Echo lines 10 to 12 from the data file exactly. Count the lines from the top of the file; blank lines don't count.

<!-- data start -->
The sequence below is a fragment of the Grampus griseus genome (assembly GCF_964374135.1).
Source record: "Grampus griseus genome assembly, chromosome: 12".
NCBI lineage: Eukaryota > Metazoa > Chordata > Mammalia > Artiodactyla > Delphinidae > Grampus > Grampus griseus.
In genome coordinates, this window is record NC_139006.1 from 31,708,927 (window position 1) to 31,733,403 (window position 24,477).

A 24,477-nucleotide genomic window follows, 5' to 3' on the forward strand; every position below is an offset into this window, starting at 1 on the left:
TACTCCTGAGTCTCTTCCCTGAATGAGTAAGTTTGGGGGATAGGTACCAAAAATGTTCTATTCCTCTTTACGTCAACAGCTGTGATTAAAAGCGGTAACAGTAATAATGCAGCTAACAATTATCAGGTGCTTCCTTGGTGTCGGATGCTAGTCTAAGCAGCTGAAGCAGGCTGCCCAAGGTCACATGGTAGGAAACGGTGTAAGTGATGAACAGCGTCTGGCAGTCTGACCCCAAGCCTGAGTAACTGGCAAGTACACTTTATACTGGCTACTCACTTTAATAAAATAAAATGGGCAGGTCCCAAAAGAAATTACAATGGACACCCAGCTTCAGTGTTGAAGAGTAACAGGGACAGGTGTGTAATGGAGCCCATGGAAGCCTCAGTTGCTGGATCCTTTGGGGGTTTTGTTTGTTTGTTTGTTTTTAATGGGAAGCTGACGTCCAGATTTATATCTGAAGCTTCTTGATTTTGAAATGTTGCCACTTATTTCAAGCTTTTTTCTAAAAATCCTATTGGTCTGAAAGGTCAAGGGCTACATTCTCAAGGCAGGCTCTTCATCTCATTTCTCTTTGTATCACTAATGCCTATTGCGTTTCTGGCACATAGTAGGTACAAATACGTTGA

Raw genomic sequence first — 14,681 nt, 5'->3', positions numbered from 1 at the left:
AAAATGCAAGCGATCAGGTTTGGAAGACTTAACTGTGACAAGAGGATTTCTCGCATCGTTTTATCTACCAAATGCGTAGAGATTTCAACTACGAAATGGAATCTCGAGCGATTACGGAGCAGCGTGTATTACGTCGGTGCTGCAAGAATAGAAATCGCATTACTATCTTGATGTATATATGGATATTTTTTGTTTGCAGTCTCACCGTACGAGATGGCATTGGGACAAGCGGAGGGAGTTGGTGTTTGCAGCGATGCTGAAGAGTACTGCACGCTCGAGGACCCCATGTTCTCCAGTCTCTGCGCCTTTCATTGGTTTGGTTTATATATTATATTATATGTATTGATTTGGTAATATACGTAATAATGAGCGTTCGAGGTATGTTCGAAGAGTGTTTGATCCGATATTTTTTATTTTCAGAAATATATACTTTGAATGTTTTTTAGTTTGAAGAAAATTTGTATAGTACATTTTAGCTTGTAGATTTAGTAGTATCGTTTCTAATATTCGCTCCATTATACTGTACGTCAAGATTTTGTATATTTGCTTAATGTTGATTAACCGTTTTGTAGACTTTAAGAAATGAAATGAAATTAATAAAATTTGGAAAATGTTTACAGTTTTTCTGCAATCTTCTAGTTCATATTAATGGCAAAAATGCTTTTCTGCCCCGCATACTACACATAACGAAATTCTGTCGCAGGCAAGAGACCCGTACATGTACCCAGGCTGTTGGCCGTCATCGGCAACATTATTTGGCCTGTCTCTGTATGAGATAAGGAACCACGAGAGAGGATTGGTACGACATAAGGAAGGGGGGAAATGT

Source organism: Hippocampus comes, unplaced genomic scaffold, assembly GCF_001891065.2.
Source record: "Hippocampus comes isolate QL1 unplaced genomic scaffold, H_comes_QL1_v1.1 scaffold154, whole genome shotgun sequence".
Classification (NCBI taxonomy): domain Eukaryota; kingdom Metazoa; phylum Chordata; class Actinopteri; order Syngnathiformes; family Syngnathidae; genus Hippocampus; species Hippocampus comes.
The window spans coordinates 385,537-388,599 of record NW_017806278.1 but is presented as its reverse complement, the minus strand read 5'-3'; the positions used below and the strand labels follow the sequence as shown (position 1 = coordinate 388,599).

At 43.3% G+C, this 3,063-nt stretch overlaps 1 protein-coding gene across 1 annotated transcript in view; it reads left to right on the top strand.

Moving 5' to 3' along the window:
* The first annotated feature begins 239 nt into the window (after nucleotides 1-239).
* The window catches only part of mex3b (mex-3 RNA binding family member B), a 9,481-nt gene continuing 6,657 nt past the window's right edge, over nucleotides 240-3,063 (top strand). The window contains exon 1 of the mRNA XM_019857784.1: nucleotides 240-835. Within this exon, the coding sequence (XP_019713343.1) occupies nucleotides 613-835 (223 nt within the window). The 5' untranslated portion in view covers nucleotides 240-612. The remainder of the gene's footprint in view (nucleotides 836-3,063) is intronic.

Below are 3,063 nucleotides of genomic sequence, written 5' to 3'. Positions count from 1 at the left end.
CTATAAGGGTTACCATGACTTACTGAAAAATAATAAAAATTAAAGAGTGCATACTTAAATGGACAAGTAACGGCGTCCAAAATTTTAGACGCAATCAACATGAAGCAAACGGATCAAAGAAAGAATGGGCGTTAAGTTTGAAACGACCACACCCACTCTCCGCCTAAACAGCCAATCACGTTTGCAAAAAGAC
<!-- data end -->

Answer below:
Source record: "Hippocampus comes isolate QL1 unplaced genomic scaffold, H_comes_QL1_v1.1 scaffold154, whole genome shotgun sequence".
Classification (NCBI taxonomy): domain Eukaryota; kingdom Metazoa; phylum Chordata; class Actinopteri; order Syngnathiformes; family Syngnathidae; genus Hippocampus; species Hippocampus comes.
The window spans coordinates 385,537-388,599 of record NW_017806278.1 but is presented as its reverse complement, the minus strand read 5'-3'; the positions used below and the strand labels follow the sequence as shown (position 1 = coordinate 388,599).